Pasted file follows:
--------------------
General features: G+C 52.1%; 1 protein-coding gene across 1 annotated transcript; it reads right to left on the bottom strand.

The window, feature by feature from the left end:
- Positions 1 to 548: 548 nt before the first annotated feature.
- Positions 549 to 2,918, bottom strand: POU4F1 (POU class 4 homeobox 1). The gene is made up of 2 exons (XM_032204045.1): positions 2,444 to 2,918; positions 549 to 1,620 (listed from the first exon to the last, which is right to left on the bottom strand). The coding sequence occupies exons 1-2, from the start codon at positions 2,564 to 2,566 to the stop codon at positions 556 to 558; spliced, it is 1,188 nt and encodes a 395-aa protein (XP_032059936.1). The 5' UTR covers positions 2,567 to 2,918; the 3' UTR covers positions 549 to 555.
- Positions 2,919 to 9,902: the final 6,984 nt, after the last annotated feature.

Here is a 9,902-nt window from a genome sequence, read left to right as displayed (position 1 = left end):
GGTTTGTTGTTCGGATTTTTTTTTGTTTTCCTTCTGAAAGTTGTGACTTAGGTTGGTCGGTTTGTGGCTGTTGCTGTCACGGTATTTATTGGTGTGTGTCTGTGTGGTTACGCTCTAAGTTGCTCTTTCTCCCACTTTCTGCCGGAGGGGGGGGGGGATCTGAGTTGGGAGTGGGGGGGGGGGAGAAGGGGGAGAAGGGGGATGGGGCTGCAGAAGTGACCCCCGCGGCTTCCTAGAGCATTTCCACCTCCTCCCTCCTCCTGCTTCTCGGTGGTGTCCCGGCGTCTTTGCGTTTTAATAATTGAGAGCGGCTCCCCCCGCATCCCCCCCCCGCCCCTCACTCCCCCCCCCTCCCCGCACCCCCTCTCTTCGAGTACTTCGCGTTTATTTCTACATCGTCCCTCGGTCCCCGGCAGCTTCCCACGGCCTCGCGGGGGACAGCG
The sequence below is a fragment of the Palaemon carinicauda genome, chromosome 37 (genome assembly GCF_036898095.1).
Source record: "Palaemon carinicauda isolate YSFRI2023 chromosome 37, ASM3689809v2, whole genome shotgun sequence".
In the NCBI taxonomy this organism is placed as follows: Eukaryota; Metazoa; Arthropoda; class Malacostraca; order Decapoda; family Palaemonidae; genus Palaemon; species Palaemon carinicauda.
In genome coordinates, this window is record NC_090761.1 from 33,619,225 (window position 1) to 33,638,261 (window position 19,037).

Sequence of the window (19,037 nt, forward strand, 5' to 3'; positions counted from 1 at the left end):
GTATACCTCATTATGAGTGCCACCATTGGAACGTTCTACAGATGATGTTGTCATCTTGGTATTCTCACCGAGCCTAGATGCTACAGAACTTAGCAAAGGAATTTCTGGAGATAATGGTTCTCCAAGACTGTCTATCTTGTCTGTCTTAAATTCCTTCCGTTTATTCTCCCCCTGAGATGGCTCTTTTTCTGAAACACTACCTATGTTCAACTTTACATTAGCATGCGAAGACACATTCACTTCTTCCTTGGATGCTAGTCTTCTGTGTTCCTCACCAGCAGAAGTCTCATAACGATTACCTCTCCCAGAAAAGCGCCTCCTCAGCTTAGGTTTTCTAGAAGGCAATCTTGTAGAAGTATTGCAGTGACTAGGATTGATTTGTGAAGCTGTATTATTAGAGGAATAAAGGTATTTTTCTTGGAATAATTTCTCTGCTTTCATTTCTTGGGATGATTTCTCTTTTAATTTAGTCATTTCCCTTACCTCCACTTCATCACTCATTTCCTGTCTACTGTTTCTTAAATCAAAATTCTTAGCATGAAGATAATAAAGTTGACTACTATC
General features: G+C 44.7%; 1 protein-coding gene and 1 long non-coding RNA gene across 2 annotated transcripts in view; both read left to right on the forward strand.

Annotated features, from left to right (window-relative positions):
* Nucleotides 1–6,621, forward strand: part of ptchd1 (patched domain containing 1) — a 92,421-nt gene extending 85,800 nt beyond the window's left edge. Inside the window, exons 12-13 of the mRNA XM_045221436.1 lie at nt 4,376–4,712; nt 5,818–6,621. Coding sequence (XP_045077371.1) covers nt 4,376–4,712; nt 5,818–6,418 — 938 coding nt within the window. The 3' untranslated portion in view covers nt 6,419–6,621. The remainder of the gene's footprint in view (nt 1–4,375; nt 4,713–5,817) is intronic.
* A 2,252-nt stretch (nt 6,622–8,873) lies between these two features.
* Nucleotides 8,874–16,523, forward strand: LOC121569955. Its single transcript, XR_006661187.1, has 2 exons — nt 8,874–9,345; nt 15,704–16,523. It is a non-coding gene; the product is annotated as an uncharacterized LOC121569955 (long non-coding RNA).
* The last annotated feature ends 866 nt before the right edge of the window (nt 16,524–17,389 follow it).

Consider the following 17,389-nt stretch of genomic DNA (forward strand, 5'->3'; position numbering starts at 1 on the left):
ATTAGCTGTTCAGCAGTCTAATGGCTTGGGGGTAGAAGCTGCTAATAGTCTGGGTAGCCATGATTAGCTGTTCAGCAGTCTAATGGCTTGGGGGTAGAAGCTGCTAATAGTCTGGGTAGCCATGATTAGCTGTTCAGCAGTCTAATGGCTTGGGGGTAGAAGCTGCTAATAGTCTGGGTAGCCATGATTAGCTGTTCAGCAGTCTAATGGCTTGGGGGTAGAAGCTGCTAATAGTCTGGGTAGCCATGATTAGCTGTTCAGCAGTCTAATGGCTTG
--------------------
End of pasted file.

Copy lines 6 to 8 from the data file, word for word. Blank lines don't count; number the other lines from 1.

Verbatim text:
Here is a 9,902-nt window from a genome sequence, read left to right as displayed (position 1 = left end):
GGTTTGTTGTTCGGATTTTTTTTTGTTTTCCTTCTGAAAGTTGTGACTTAGGTTGGTCGGTTTGTGGCTGTTGCTGTCACGGTATTTATTGGTGTGTGTCTGTGTGGTTACGCTCTAAGTTGCTCTTTCTCCCACTTTCTGCCGGAGGGGGGGGGGGATCTGAGTTGGGAGTGGGGGGGGGGGAGAAGGGGGAGAAGGGGGATGGGGCTGCAGAAGTGACCCCCGCGGCTTCCTAGAGCATTTCCACCTCCTCCCTCCTCCTGCTTCTCGGTGGTGTCCCGGCGTCTTTGCGTTTTAATAATTGAGAGCGGCTCCCCCCGCATCCCCCCCCCGCCCCTCACTCCCCCCCCCTCCCCGCACCCCCTCTCTTCGAGTACTTCGCGTTTATTTCTACATCGTCCCTCGGTCCCCGGCAGCTTCCCACGGCCTCGCGGGGGACAGCG
The sequence below is a fragment of the Palaemon carinicauda genome, chromosome 37 (genome assembly GCF_036898095.1).